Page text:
tial learning curriculum that ensures the educational standards for simulation in training and high-stakes patient assessments.
both professions are met. They were also able to train in a pediatric intensive care unit,
During the 2017-2018 academic year, incoming nursing and which has a dedicated situation simulation room next to all
medical students will have the opportunity to practice skills to- the patient rooms.
gether during interprofessional simulations created through a col- The traveling group included representatives from the
laboration of Shelley Bhattacharya, Pam Shaw, M.D., and ZIEL KU Schools of Health Professions, Medicine and Nursing, all
director Emily Diederich, M.D., from the KU School of Medicine of whom have been involved with advanced simulation train-
and Breah Chambers, DNP, APRN, FNP-C, Associate Director ing at KU Medical Center. Representatives from the Zam-
for Procedural Training, from the KU School of Nursing. ierowski Institute for Experiential Learning (ZIEL) at KU
“By embedding the simulations in both the medicine and Medical Center, and nursing educators from Johnson County
nursing curricula, we have overcome one of the biggest obstacles Community College also joined the group.
to creating consistent, standardized, interprofessional education “They don’t just dabble in simulation,” said Carla Sabus,
for our students,” Chambers said. PT, Ph.D., who was on the trip and has since become Direc-
All 211 incoming medical students alongside the 114 newly tor of Curriculum and Professional Development for ZIEL.
arriving nursing students are scheduled to take part in training “They really recognize that simulation is a resource-intensive
exercises as many as five times during the upcoming academic approach that requires that it be done with the highest atten-
year. By training together in the ZIEL Simulation Hospital on the
fourth floor of Health Education Building, students can provide ▪tion to quality outcomes.”
better patient care by learning from each other and seeing mis-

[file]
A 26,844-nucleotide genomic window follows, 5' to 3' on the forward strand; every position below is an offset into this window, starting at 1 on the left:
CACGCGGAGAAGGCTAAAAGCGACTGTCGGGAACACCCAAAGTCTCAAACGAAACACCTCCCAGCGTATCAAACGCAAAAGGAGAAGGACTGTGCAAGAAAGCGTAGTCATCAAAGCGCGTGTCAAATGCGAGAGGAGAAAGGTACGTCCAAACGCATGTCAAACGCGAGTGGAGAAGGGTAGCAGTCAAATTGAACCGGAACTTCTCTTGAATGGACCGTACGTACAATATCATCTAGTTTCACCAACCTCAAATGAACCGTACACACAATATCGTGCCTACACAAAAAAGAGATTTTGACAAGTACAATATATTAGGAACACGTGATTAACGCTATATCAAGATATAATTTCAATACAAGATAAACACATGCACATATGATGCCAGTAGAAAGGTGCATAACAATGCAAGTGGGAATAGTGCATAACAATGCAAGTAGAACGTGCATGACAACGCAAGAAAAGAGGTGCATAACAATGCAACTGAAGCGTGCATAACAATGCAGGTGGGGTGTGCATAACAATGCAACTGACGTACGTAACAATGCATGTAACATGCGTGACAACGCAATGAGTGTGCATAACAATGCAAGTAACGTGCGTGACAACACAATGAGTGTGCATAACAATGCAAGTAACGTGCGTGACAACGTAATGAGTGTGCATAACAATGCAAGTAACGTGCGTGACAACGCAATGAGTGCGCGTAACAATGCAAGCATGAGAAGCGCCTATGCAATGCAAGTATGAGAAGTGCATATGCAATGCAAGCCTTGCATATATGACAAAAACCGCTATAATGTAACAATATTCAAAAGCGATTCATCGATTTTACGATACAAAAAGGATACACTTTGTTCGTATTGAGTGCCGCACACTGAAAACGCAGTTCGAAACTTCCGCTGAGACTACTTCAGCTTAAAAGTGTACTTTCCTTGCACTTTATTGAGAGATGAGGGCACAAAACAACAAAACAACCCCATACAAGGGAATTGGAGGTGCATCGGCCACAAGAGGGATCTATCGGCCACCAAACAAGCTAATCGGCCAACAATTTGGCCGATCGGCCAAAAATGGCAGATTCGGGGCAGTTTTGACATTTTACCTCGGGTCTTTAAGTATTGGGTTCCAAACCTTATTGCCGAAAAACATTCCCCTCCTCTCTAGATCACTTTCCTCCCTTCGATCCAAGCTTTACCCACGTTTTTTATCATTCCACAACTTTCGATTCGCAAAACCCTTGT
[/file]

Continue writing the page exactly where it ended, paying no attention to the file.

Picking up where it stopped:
takes not as failures but as teachable moments. FALL 2017 19
“As it turns out, a great number of the procedural skills, com-
munication techniques and overall knowledge of patient condi-
tions are common to both nursing and medical students,” Godfrey
said, “So why not teach these skills to both groups at the same
time and reinforce interprofessional collaboration and learning in
a safe supervised environment?”
Never satisfied to rest on its laurels, the KU School of Nurs-
ing is continually searching for ways to improve simulaton train-
ing for its students, whether it’s creating new scenarios in its own
clinical skills lab, participating in interprofessional opportunities
at ZIEL or taking advantage of the dazzling new opportunities in

▪the new Health Education Building.


Carol Buller
(right),
examines
Chak Gurung,
a refugee
from Nepal,
at the Silver
City Clinic.

OGRFOITWSICNOGMTMOUMNEIETTYTHE NEEDS

The Silver City Health Center is providing quality care and health
education to low-income residents in the Argentine neighborhood.

Over the last 10 years, Silver City Health Clinic has become Kansas City, Kansas. In an average year, Silver City’s health care
a fixture on the health and wellness landscape of Wyan- professionals see between 1,200 and 1,400 patients during about
dotte and Johnson counties in northeast Kansas. A med- 4,000 office visits. At the clinic, patients receive comprehensive
ical safety-net clinic run by faculty from the University of Kan- primary care, health education, pharmacy assistance and commu-
sas School of Nursing, Silver City Health Clinic provides quality nity outreach. Silver City is an affiliate of KU HealthPartners Inc.,
health care to area residents, many of whom lack insurance or a a clinical enterprise operated by the KU School of Nursing and
have limited or no access to quality medical treatment. the KU School of Health Professions. KU HealthPartners also op-
“Our goal is to be a patient-centered home for many of the erates nutrition and hearing and speech clinics.
residents in our community,” said clinic director JoAnn Peterson, Silver City serves as a primary practice care facility for the
DNP, APRN, FNP-BC. KU School of Nursing. For patients, this means a wide variety
Established in 2006, Silver City Health Center is located in services delivered by highly skilled and specialized nurse practi-
the heart of the diverse Argentine neighborhood in the heart of tioners, as well as other health care professionals.

20 KU NURSING


All of the KU faculty who work at Sil- can affect healthy aging and longevity. CALL THE MIDWIFE
ver City are preceptors for graduate nurs- Regardless of their age, Buller’s goal is The KU Nurse-Midwifery Clinic of-
ing students. Some faculty also serve as to help her patients maintain the highest ficially opened its doors as part of Silver
preceptors for students in the KU Schools quality of life possible. City in October 2016.
of Medicine and Pharmacy. For students, “I like to focus not only on the man- “We saw an opportunity to expand
volunteering at Silver City Health Clinic agement of chronic conditions but also on the nursing services at Silver City Health
can provide valuable clinical experience helping patients maintain a functional lev- Center and a way to broaden the offerings
with a diverse clientele. el that contributes to their quality of life,” for midwifery care in our area,” said Cara
In the past year, the clinic has expand-
ed its geriatric and nurse-midwife services said Buller .